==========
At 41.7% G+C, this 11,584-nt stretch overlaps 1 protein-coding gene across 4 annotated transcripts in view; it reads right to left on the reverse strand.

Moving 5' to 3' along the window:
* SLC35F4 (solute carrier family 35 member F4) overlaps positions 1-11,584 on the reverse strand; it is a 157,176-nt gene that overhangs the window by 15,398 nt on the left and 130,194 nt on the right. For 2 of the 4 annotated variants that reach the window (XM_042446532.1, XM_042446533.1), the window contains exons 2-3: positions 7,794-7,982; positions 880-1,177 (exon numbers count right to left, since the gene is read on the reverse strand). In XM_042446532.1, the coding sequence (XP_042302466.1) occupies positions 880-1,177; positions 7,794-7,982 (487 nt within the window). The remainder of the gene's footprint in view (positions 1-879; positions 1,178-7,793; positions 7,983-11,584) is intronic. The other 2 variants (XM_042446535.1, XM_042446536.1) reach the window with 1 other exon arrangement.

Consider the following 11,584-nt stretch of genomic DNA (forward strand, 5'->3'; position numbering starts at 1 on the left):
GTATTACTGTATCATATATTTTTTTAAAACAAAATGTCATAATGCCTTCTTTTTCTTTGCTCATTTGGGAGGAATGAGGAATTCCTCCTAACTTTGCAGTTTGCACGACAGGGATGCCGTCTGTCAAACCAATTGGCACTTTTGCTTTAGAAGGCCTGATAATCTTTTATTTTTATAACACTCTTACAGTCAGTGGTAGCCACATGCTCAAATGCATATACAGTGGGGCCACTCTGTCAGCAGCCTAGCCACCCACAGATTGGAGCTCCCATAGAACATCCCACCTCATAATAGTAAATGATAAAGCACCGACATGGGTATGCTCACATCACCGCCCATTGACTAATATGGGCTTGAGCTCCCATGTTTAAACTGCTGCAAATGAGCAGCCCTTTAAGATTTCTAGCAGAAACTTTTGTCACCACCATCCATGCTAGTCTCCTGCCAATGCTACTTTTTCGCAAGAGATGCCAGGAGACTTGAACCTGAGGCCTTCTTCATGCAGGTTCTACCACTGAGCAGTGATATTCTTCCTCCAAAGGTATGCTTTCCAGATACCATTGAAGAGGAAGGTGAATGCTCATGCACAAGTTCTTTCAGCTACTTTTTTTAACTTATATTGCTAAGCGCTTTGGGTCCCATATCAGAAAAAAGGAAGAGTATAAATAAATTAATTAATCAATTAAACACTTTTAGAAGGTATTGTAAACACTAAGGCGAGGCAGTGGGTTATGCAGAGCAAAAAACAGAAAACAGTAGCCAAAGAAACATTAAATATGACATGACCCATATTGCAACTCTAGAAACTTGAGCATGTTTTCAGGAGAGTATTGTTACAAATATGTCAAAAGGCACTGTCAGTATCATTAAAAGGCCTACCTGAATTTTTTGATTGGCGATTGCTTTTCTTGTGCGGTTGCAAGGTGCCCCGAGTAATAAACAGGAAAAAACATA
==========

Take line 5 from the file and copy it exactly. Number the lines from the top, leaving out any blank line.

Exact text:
GTATTACTGTATCATATATTTTTTTAAAACAAAATGTCATAATGCCTTCTTTTTCTTTGCTCATTTGGGAGGAATGAGGAATTCCTCCTAACTTTGCAGTTTGCACGACAGGGATGCCGTCTGTCAAACCAATTGGCACTTTTGCTTTAGAAGGCCTGATAATCTTTTATTTTTATAACACTCTTACAGTCAGTGGTAGCCACATGCTCAAATGCATATACAGTGGGGCCACTCTGTCAGCAGCCTAGCCACCCACAGATTGGAGCTCCCATAGAACATCCCACCTCATAATAGTAAATGATAAAGCACCGACATGGGTATGCTCACATCACCGCCCATTGACTAATATGGGCTTGAGCTCCCATGTTTAAACTGCTGCAAATGAGCAGCCCTTTAAGATTTCTAGCAGAAACTTTTGTCACCACCATCCATGCTAGTCTCCTGCCAATGCTACTTTTTCGCAAGAGATGCCAGGAGACTTGAACCTGAGGCCTTCTTCATGCAGGTTCTACCACTGAGCAGTGATATTCTTCCTCCAAAGGTATGCTTTCCAGATACCATTGAAGAGGAAGGTGAATGCTCATGCACAAGTTCTTTCAGCTACTTTTTTTAACTTATATTGCTAAGCGCTTTGGGTCCCATATCAGAAAAAAGGAAGAGTATAAATAAATTAATTAATCAATTAAACACTTTTAGAAGGTATTGTAAACACTAAGGCGAGGCAGTGGGTTATGCAGAGCAAAAAACAGAAAACAGTAGCCAAAGAAACATTAAATATGACATGACCCATATTGCAACTCTAGAAACTTGAGCATGTTTTCAGGAGAGTATTGTTACAAATATGTCAAAAGGCACTGTCAGTATCATTAAAAGGCCTACCTGAATTTTTTGATTGGCGATTGCTTTTCTTGTGCGGTTGCAAGGTGCCCCGAGTAATAAACAGGAAAAAACATA